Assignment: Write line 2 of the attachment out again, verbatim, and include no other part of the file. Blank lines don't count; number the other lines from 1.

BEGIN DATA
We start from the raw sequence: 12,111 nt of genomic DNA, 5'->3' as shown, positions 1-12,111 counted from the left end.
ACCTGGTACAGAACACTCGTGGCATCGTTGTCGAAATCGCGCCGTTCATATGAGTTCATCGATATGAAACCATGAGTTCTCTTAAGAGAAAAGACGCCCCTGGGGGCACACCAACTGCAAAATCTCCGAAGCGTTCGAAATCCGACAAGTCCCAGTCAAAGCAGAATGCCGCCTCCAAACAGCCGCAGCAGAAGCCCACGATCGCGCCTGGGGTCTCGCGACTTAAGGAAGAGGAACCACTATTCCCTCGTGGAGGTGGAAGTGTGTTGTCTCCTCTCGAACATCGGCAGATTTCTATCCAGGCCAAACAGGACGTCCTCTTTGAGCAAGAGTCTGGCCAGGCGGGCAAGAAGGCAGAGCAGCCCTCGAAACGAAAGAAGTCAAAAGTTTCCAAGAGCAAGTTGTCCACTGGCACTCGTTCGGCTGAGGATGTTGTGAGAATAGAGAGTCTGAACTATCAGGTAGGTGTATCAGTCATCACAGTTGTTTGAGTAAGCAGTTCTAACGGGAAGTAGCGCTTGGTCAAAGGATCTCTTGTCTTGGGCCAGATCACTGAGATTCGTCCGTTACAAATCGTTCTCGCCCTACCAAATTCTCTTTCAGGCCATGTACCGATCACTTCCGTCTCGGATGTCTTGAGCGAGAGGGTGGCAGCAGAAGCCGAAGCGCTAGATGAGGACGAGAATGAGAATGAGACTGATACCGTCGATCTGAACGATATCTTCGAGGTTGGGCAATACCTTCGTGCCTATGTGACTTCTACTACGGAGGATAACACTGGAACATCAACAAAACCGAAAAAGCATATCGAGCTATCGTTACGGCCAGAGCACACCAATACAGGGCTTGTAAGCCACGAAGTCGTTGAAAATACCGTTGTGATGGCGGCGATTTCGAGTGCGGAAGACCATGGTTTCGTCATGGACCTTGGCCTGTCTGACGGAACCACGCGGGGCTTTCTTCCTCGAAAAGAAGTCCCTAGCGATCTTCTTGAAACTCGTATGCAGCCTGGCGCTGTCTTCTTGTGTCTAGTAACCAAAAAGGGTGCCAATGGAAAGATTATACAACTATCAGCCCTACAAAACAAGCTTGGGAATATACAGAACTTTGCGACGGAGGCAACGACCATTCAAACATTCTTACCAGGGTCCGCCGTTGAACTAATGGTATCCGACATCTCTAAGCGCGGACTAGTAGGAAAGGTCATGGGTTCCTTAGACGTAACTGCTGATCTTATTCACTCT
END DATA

ACCTGGTACAGAACACTCGTGGCATCGTTGTCGAAATCGCGCCGTTCATATGAGTTCATCGATATGAAACCATGAGTTCTCTTAAGAGAAAAGACGCCCCTGGGGGCACACCAACTGCAAAATCTCCGAAGCGTTCGAAATCCGACAAGTCCCAGTCAAAGCAGAATGCCGCCTCCAAACAGCCGCAGCAGAAGCCCACGATCGCGCCTGGGGTCTCGCGACTTAAGGAAGAGGAACCACTATTCCCTCGTGGAGGTGGAAGTGTGTTGTCTCCTCTCGAACATCGGCAGATTTCTATCCAGGCCAAACAGGACGTCCTCTTTGAGCAAGAGTCTGGCCAGGCGGGCAAGAAGGCAGAGCAGCCCTCGAAACGAAAGAAGTCAAAAGTTTCCAAGAGCAAGTTGTCCACTGGCACTCGTTCGGCTGAGGATGTTGTGAGAATAGAGAGTCTGAACTATCAGGTAGGTGTATCAGTCATCACAGTTGTTTGAGTAAGCAGTTCTAACGGGAAGTAGCGCTTGGTCAAAGGATCTCTTGTCTTGGGCCAGATCACTGAGATTCGTCCGTTACAAATCGTTCTCGCCCTACCAAATTCTCTTTCAGGCCATGTACCGATCACTTCCGTCTCGGATGTCTTGAGCGAGAGGGTGGCAGCAGAAGCCGAAGCGCTAGATGAGGACGAGAATGAGAATGAGACTGATACCGTCGATCTGAACGATATCTTCGAGGTTGGGCAATACCTTCGTGCCTATGTGACTTCTACTACGGAGGATAACACTGGAACATCAACAAAACCGAAAAAGCATATCGAGCTATCGTTACGGCCAGAGCACACCAATACAGGGCTTGTAAGCCACGAAGTCGTTGAAAATACCGTTGTGATGGCGGCGATTTCGAGTGCGGAAGACCATGGTTTCGTCATGGACCTTGGCCTGTCTGACGGAACCACGCGGGGCTTTCTTCCTCGAAAAGAAGTCCCTAGCGATCTTCTTGAAACTCGTATGCAGCCTGGCGCTGTCTTCTTGTGTCTAGTAACCAAAAAGGGTGCCAATGGAAAGATTATACAACTATCAGCCCTACAAAACAAGCTTGGGAATATACAGAACTTTGCGACGGAGGCAACGACCATTCAAACATTCTTACCAGGGTCCGCCGTTGAACTAATGGTATCCGACATCTCTAAGCGCGGACTAGTAGGAAAGGTCATGGGTTCCTTAGACGTAACTGCTGATCTTATTCACTCT